CBM is expensive business involving huge investments for exploration, drilling and establishing pipeline network. To recover costs and attract investment in the sector, we have to have free market price.

Take for example NELP IX. There were hardly one or two international bids. Oil and gas is a high risk business and people will only invest if they are assured of returns on their investment.

Our PSC is clear on free market pricing. We are not for gas pooling. Crude oil is attracting a lot of investment because the government has allowed crude oil to be traded at international free market price. LNG also sells at market price. Then there is no reason why CBM should be treated differently.

"In Raniganj block, we will be investing close to Rs 2000 crore in the next five years. Our minimum work commitment at the Mannargudi block will cost us about Rs 100 crore during this fiscal."

Why should there be any differentiation in gas prices when other fuels are being sold at market price. On the contrary being a cleaner fuel, gas usage should be further encouraged. The price should be best left to seller and the buyer. Why should operator expected to offer any subsidy to consumer? If Government wants to offer concessions to certain sections, it's their business.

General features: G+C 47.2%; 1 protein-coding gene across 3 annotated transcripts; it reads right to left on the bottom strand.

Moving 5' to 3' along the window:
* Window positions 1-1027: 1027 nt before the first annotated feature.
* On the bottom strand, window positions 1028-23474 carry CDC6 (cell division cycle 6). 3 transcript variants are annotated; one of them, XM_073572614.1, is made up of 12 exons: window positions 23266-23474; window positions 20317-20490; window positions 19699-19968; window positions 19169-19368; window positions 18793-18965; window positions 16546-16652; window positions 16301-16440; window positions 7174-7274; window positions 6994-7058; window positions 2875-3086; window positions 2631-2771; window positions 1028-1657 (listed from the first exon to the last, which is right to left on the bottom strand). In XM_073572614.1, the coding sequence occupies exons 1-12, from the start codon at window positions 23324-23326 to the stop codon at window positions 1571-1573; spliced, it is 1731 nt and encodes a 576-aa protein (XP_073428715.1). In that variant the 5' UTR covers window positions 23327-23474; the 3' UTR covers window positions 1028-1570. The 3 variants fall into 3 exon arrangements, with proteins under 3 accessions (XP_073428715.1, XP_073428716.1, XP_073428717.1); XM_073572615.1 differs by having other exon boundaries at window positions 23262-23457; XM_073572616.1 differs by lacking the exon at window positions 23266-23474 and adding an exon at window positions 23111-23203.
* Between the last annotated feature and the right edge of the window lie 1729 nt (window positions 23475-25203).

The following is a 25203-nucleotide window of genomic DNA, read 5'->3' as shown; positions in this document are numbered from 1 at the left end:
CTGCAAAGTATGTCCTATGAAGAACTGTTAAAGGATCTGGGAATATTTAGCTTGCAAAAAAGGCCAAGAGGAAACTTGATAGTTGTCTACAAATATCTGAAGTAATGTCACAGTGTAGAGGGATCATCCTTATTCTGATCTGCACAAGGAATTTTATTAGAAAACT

PNGRB has fined GEECL Rs 25 lakh for illegal construction of pipeline in West Bengal? What is GEECL's stand on the issue?

As advised by our lawyers we are sure and confident that as per the PSC we are duly authorised to build a pipeline. Our PSC was signed in 2001 and according to our lawyers we are outside the purview of PNGRB since PNGRB came into force on July 16, 2010.

Our pipeline was completed in 2009. So, as per their act, even if we are covered under given regulations we are very much authorised to build and lay the required pipeline infrastructure. PNGRB argues that our spur pipelines are dedicated.

Moreover, in the Supreme Court judgment against PNGRB in IGL and Voice of India, the court has restrained the regulatory board to pass any order. The order is distinct as it says that PNGRB can process applications but it cannot pass any order. And this is why no further progress is being witnessed on City Gas Distribution.